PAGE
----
"It's still very real, very raw for us. It hasn't disappeared from our minds.
"We won't forget it but we definitely won't be having any sort of event to remember it. That's something we want to leave behind to be honest, and move forward."
The event still brought Julia Graham to tears.
She founded the Western Bay of Plenty Wildlife Trust for the 420 little blue penguins affected by the oil spill.
"Some of them were 100 percent covered in oil. Its a blue penguin but it was just completely black," Graham said.
"And the smell. That is something that will always stick with me - collecting these birds as it comes out of the water and the most potent smell of oil. They just didn't stand a chance."
But they did, thanks to the efforts of Graham and many others.
The oil spill effected the penguins by seeping down to the skin, erasing their waterproof ability and eventually causing hypothermia.
It also happened in the penguins' breeding season. Graham feared with every penguin taken in to be cleaned was a burrow left waiting to be fed.
"But in the following three years we found it was completely worth it because they had the same breeding success, the same survival success, as the birds that didn't get oil on them."
Graham said birds were still being rescued six months after the event. She did not have fond memories while reflecting on the time.
However, she did remember the time "when everyone just wanted to help".
"Everyone was there for one reason and that was they couldn't stand to see one of our most beautiful beaches in the country just looking like that. It was a real collaboration between thousands of people from all walks of life, all over the country.
"It just goes to show what people can accomplish. For me, it's a time I see as hope. We can redeem ourselves and we can right our wrongs and there is hope for our native species as long as people are willing."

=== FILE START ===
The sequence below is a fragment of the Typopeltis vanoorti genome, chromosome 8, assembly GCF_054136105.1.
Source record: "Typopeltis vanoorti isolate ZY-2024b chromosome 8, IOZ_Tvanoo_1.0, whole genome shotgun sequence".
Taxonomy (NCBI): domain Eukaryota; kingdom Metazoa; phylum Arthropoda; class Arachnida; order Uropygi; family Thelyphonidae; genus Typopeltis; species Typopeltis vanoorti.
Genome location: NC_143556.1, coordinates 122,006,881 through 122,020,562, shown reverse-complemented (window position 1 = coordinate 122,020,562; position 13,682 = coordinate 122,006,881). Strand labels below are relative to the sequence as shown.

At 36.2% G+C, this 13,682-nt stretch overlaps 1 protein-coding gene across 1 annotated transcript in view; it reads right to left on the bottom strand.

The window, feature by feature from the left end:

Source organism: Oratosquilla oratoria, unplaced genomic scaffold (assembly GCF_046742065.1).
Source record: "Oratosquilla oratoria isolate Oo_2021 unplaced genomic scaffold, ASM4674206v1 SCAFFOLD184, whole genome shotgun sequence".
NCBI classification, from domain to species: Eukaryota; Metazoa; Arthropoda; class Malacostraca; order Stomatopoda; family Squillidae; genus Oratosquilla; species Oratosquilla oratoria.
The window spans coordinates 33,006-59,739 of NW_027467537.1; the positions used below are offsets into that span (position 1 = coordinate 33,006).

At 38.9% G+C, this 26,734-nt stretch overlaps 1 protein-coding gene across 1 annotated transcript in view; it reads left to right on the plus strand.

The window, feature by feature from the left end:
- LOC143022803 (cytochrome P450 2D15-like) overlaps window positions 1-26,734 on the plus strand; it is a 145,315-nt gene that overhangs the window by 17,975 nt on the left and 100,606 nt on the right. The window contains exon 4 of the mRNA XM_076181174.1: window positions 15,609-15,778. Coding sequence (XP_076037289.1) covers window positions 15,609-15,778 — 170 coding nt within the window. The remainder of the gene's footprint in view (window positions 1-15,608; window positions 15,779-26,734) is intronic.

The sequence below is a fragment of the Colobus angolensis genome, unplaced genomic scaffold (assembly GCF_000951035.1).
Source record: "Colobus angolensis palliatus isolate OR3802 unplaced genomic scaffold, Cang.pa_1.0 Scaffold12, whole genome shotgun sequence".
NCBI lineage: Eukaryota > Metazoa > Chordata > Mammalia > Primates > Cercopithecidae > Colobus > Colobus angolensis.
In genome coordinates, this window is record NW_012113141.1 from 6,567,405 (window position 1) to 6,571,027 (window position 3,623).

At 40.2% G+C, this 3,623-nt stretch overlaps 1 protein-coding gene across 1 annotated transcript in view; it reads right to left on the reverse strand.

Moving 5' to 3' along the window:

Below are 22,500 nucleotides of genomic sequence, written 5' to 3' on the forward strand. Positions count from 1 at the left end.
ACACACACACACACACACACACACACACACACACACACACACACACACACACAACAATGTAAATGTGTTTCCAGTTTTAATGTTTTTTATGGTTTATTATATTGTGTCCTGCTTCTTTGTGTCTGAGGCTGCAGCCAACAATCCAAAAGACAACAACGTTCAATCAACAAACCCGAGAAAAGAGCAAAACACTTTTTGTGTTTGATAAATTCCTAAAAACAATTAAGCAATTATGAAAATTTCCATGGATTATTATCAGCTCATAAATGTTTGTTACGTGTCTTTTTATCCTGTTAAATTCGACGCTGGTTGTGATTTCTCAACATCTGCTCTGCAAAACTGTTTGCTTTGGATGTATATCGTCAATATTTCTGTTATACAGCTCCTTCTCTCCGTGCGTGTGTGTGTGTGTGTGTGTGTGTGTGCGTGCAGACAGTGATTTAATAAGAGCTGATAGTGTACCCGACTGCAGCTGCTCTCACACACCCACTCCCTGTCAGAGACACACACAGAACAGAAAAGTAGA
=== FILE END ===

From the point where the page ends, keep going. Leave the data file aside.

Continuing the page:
It was the memory of unity that Professor Chris Battershill held close.
The University of Waikato chair of coastal sciences said the biggest influence to the fast recovery was the 8000 who trained for clean-up duties and took to the beaches from Maketū to Mauao as the black waves of oil rolled in.
"It recovered incredibly fast, we didn't expect that. It's got a lot do with the power of nature particularly the bugs - they eat oil when it is washed up," Battershill said.
"But over 1000 tonnes were collected. As it came ashore it was immediately taken out of the system. We have the community to thank. They were unprecedented."
While the oil was the first concern, the wreck was still on the horizon unloading the contents of the containers which included a lot of dangerous goods, he said.
"Over 3500 tonnes of dairy products were lost off it. When you think about it, that's fertiliser for marine organisms. There were a lot of blooms on the seabed, there was metals, oil remnants, all sorts of things.
"The first six months, there was a real chemical cocktail swelling around the reed itself and cascading down onto the reef floor and we monitored all of that both near and distant to the ship during that period.
Battershill likened the time to a Covid-19 lockdown. A salvage exclusion zone was erected, enabling an increase in marine life including snapper and crayfish.
Just six months later the oil was no longer coming ashore and data suggested things were returning back to normal, he said.
"When you look back from that time, I think 'wow that happened very quick' and, as I say, the reason for that were the effectiveness of the salvagers plus the people on the beaches. Both as equally as important."